Let’s elevate
practice management in 2020

Right now, thousands of athletes around the globe have their sights set on one goal—the 2020 Olympic and Paralympic games in Tokyo. Many have dedicated their lives to a sport, hoping it will pay off and they’ll earn a spot to represent their country and compete on the world stage. One of the best aspects of Olympic coverage are the video vignettes featuring the athletes. The stories of the athletes, their families and coaches never cease to amaze, drawing you in to root for your team in a sport you may only watch every four years.

This year, I’m drawing inspiration from those we’ll be cheering for this summer. They remind me that while they’re undoubtedly talented and driven, getting to an elite level requires strong coaches, relentless effort and the conscious choice to show up and do the work. No one coasts into the Olympics. It’s the same in our industry—no advisor gets to the top without consistently putting in the work and seeking out strategies for improvement. I’m personally challenging myself to look at the playbook of a successful advisory practice and unearth fresh insights that help advisors reach for better.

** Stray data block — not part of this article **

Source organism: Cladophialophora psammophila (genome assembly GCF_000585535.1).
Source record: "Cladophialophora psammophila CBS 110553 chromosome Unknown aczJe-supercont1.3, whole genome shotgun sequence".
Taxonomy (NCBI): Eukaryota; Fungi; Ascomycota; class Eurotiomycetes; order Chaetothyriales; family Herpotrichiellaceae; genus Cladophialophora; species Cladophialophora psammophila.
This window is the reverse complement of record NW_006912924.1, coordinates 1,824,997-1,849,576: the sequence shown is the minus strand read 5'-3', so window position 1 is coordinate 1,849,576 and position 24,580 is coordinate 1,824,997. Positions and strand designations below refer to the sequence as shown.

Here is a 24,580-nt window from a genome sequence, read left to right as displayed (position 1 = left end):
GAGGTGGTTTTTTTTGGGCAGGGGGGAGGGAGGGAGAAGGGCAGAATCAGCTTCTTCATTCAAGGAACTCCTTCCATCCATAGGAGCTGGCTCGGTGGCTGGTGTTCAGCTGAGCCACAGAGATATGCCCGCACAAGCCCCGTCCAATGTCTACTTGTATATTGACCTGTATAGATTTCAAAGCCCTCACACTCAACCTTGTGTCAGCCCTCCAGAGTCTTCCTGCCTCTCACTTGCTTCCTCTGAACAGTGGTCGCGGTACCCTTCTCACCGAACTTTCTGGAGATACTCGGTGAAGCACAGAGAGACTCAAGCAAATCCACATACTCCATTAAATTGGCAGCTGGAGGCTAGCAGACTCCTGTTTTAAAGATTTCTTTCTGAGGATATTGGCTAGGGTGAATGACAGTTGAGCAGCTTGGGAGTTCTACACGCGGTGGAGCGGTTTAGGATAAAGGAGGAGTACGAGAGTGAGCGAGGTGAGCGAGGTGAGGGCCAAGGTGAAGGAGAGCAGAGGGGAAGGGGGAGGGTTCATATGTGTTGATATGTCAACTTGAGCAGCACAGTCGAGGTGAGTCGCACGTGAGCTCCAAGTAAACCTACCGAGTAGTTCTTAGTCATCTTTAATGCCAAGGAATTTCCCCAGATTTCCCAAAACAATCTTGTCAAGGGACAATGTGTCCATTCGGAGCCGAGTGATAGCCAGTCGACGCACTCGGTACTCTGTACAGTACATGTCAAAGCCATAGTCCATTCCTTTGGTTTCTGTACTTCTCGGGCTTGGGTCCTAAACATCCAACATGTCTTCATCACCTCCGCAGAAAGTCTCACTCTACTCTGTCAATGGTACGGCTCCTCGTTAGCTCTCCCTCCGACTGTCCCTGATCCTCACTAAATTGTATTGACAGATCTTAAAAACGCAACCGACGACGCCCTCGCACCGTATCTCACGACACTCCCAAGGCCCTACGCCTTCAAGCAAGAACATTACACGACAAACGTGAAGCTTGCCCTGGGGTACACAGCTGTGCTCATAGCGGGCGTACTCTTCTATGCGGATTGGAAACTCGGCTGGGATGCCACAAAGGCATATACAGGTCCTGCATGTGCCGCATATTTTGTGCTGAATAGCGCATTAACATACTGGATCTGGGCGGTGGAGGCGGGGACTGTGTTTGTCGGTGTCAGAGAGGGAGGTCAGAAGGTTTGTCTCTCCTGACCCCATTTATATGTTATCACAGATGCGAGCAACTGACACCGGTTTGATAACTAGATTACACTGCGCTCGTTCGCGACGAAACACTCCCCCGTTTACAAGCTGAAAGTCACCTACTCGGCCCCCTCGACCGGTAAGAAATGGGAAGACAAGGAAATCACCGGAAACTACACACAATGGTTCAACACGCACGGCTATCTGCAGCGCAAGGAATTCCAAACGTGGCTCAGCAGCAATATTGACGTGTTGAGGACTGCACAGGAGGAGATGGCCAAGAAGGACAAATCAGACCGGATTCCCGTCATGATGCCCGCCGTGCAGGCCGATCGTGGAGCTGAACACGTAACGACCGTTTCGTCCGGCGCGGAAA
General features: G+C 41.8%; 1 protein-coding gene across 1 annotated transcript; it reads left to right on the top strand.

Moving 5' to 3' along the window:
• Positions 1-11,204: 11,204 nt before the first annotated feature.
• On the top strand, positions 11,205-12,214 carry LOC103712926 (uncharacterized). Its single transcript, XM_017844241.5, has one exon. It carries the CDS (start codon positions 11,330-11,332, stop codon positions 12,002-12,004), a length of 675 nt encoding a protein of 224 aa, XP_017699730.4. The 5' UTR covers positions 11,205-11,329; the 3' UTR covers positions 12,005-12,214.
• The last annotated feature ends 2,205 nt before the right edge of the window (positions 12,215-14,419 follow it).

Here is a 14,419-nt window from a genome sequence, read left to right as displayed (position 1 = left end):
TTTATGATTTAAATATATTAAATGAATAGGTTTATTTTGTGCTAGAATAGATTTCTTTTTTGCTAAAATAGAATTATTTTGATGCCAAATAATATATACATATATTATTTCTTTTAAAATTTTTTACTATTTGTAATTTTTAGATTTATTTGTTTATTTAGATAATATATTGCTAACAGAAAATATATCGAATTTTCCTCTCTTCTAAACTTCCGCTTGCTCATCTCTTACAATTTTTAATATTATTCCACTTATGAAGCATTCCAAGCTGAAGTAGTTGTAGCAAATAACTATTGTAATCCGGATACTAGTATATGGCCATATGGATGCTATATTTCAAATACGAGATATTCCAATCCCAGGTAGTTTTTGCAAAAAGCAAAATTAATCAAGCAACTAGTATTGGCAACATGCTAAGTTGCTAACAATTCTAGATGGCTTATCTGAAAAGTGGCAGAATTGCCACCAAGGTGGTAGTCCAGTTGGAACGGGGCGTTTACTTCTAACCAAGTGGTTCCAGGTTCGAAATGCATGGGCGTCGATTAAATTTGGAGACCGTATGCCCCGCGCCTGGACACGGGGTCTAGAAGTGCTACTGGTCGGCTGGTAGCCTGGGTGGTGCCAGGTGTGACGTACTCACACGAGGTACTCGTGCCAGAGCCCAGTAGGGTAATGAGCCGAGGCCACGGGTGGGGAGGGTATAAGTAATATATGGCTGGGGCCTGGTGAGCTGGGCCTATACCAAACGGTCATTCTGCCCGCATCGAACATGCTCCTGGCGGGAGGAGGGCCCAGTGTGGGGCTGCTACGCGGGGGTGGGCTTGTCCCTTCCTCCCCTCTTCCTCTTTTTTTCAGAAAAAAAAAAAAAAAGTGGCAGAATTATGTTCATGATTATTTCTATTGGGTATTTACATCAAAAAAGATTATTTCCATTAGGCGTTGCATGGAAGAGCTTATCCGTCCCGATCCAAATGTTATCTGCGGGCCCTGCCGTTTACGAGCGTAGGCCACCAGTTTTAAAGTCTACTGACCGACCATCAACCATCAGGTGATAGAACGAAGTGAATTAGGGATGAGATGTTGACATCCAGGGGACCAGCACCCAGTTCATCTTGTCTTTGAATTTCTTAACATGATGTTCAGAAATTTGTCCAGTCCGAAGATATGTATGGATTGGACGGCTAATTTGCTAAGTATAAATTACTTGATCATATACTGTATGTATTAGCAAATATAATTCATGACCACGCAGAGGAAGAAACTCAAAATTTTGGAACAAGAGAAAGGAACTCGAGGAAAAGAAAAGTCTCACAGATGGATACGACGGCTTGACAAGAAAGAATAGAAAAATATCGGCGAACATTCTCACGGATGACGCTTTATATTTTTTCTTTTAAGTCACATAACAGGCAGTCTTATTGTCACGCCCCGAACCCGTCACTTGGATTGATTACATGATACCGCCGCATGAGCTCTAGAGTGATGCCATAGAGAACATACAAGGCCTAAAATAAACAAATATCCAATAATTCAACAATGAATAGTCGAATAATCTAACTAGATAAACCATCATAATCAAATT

Play to your strengths

The topic that’s always been at the forefront of my mind is elevating the client experience by looking at yourself and your business from the client’s perspective. Why? Because it challenges advisors to be bold, step outside themselves and be humble to hear feedback that may feel uncomfortable. But that discomfort can be the ticket to improvement. You have a choice—get mired in defensiveness or use it as fuel to make changes that draw your clients closer.